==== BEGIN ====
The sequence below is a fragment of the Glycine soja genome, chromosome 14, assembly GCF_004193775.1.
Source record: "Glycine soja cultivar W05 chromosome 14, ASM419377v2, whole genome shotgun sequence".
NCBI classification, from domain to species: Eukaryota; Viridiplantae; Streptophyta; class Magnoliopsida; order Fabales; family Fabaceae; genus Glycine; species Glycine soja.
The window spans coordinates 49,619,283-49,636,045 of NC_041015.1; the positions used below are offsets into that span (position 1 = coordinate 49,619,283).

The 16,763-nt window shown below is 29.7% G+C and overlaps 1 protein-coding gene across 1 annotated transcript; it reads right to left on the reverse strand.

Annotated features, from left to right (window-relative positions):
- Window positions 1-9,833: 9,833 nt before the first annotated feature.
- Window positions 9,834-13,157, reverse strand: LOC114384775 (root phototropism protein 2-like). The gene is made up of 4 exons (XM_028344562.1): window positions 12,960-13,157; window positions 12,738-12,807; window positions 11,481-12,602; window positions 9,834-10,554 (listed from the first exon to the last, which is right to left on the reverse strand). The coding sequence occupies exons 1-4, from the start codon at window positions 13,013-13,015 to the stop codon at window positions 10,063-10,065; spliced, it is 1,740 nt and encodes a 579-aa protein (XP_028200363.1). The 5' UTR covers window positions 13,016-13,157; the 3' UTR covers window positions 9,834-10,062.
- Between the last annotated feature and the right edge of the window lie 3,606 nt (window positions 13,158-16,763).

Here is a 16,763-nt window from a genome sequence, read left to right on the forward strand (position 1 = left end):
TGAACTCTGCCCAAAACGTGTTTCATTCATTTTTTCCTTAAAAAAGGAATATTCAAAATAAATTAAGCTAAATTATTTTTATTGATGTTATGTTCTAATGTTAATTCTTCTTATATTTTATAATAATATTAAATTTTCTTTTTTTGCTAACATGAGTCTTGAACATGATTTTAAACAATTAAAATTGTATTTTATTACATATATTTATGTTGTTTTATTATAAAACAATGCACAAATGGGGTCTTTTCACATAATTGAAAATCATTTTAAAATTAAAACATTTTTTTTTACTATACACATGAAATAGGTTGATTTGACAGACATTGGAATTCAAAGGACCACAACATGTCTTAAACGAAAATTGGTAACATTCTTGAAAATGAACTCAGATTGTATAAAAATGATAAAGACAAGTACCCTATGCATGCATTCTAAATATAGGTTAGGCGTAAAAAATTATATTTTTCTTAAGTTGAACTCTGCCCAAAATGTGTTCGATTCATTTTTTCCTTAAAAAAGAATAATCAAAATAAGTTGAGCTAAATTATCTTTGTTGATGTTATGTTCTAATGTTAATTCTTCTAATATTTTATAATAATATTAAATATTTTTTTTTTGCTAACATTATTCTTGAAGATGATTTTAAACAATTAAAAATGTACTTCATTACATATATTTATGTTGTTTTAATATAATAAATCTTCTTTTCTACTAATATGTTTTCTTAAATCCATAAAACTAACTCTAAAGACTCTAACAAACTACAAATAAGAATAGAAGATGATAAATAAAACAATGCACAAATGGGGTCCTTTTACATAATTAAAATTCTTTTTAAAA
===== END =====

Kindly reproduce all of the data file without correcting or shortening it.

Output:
The sequence below is a fragment of the Glycine soja genome, chromosome 14, assembly GCF_004193775.1.
Source record: "Glycine soja cultivar W05 chromosome 14, ASM419377v2, whole genome shotgun sequence".
NCBI classification, from domain to species: Eukaryota; Viridiplantae; Streptophyta; class Magnoliopsida; order Fabales; family Fabaceae; genus Glycine; species Glycine soja.
The window spans coordinates 49,619,283-49,636,045 of NC_041015.1; the positions used below are offsets into that span (position 1 = coordinate 49,619,283).

The 16,763-nt window shown below is 29.7% G+C and overlaps 1 protein-coding gene across 1 annotated transcript; it reads right to left on the reverse strand.

Annotated features, from left to right (window-relative positions):
- Window positions 1-9,833: 9,833 nt before the first annotated feature.
- Window positions 9,834-13,157, reverse strand: LOC114384775 (root phototropism protein 2-like). The gene is made up of 4 exons (XM_028344562.1): window positions 12,960-13,157; window positions 12,738-12,807; window positions 11,481-12,602; window positions 9,834-10,554 (listed from the first exon to the last, which is right to left on the reverse strand). The coding sequence occupies exons 1-4, from the start codon at window positions 13,013-13,015 to the stop codon at window positions 10,063-10,065; spliced, it is 1,740 nt and encodes a 579-aa protein (XP_028200363.1). The 5' UTR covers window positions 13,016-13,157; the 3' UTR covers window positions 9,834-10,062.
- Between the last annotated feature and the right edge of the window lie 3,606 nt (window positions 13,158-16,763).

Here is a 16,763-nt window from a genome sequence, read left to right on the forward strand (position 1 = left end):
TGAACTCTGCCCAAAACGTGTTTCATTCATTTTTTCCTTAAAAAAGGAATATTCAAAATAAATTAAGCTAAATTATTTTTATTGATGTTATGTTCTAATGTTAATTCTTCTTATATTTTATAATAATATTAAATTTTCTTTTTTTGCTAACATGAGTCTTGAACATGATTTTAAACAATTAAAATTGTATTTTATTACATATATTTATGTTGTTTTATTATAAAACAATGCACAAATGGGGTCTTTTCACATAATTGAAAATCATTTTAAAATTAAAACATTTTTTTTTACTATACACATGAAATAGGTTGATTTGACAGACATTGGAATTCAAAGGACCACAACATGTCTTAAACGAAAATTGGTAACATTCTTGAAAATGAACTCAGATTGTATAAAAATGATAAAGACAAGTACCCTATGCATGCATTCTAAATATAGGTTAGGCGTAAAAAATTATATTTTTCTTAAGTTGAACTCTGCCCAAAATGTGTTCGATTCATTTTTTCCTTAAAAAAGAATAATCAAAATAAGTTGAGCTAAATTATCTTTGTTGATGTTATGTTCTAATGTTAATTCTTCTAATATTTTATAATAATATTAAATATTTTTTTTTTGCTAACATTATTCTTGAAGATGATTTTAAACAATTAAAAATGTACTTCATTACATATATTTATGTTGTTTTAATATAATAAATCTTCTTTTCTACTAATATGTTTTCTTAAATCCATAAAACTAACTCTAAAGACTCTAACAAACTACAAATAAGAATAGAAGATGATAAATAAAACAATGCACAAATGGGGTCCTTTTACATAATTAAAATTCTTTTTAAAA